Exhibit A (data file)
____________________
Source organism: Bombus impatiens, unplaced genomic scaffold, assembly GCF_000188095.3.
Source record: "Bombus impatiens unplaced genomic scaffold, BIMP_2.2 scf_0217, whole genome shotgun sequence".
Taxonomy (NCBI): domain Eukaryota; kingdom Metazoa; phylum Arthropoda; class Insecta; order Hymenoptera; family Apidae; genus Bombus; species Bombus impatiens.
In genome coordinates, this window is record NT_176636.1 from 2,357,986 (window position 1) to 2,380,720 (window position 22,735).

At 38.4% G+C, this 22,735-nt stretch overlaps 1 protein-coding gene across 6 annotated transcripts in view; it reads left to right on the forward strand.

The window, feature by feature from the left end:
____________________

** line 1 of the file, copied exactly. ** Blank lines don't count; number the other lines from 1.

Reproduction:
Source organism: Bombus impatiens, unplaced genomic scaffold, assembly GCF_000188095.3.